Here are six non-legislative markers to watch to judge whether Trump is doing everything in his power to ensure that what Paul Ryan recently called the “the law of the land” will work as well as possible, or whether he chooses the cynical and even vindictive path of putting the health care of millions at risk to sabotage the ACA.
Will Trump sustain cost-sharing subsidies?
A common critique of the ACA is that its deductibles and co-pays are too high. Republicans have both argued for more patient-centered—or skin-in-the-game, or cost-conscious—models of insurance, and pushed for lower-actuarial value plans. Both of these moves would lead to even higher co-pays and deductibles. But at the same time the Republicans have sought to castigate ACA for higher deductibles they have been actively working through the courts and legislation to end cost-sharing subsidies in the ACA. As Politico’s Michael Grunwald has written, the “current Sword of Damocles hanging above Obamacare … has nothing to do with congressional legislation or Trump’s executive powers. It’s a lawsuit that now goes by the unlikely name of House v. Price, an ongoing effort by Republicans in the House of Representatives to block HHS (now run by one of those former House Republicans, Tom Price) from spending billions of dollars on ACA subsidies.” While it pushed for repeal-and-replace, the Trump administration—and the House—put the lawsuit on hold, so the subsidies remain in place. But if they re-start the lawsuit, and it is successful, it would severely weaken—not strengthen—the exchanges. The ACA subsidies at the center of the suit—otherwise known as cost-sharing reductions, which are different than the ACA tax credits for premiums—limit out-of-pocket costs for the 6 million people who both bought insurance through the ACA exchanges and who earn up to 250 percent of the federal poverty level. These subsidies are expected to total over $7 billion in 2017, and if insurers do not receive these funds, they may leave the exchanges altogether—ending coverage for customers.
Moreover, health plans priced their 2017 plan offerings based on the assumption that the cost-sharing subsidy would be available. If they stayed in the marketplace at all, they would likely have to increase premiums substantially and would fear more problems with adverse selection because those remaining in the market would probably be sicker; as the healthier populations would no longer believe the benefit was worth it. The critical test for the president will be whether he can work with the Congress to move to withdraw the House’s lawsuit and ensure ongoing funding for cost-sharing, and do so before the court-imposed deadline of May 22nd.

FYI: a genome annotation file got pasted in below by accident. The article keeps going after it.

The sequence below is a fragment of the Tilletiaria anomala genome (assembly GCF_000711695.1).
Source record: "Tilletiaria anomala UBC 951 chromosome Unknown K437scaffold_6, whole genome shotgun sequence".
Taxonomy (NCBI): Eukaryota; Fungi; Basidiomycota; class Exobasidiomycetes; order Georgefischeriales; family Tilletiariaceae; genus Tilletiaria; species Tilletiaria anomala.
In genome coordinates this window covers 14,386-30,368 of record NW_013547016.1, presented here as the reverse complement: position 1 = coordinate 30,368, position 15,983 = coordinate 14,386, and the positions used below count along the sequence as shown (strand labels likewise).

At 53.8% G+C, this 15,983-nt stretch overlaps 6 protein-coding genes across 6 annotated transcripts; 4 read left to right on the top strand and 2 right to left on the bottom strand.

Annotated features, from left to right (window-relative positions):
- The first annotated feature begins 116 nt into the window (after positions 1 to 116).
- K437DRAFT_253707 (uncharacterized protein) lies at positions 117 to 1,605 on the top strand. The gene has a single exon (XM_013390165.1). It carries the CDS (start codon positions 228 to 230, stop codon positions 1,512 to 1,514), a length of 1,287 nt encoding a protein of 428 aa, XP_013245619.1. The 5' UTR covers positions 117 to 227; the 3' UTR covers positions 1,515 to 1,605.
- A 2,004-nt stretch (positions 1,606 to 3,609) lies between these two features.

Will Trump fail to enforce the ACA’s individual mandate?
The individual mandate—a core part of Obamacare with heavy Republican and conservative roots—is designed to ensure healthier and therefore more stable insurance pools. Trump’s first executive order, though, asked for all parts of his government to “minimize the burdens” of the ACA, which many feared could result in a refusal to enforce the individual mandate. For this filing season, the Obama administration, for example, planned to reject returns from taxpayers who didn’t identify their health-insurance status, as a means to better enforce the mandate. The IRS recently reversed this policy. The Center for Budget and Policy Priorities’ vice president for health policy, Edwin Park, argues that this serves to undermine the effectiveness of the individual mandate: if they don’t have to pick, they aren’t subject to the mandate, and that discourages them from enrolling, he told ThinkProgress. So while Trump’s executive order did not by itself weaken the mandate, it did send a message that the tax penalties used to incentivize mandatory health coverage are not likely to be strictly enforced. The second major test to determine whether the President is choosing sabotage over governing will be if he directs his administration not to enforce the current individual-mandate provisions within the ACA.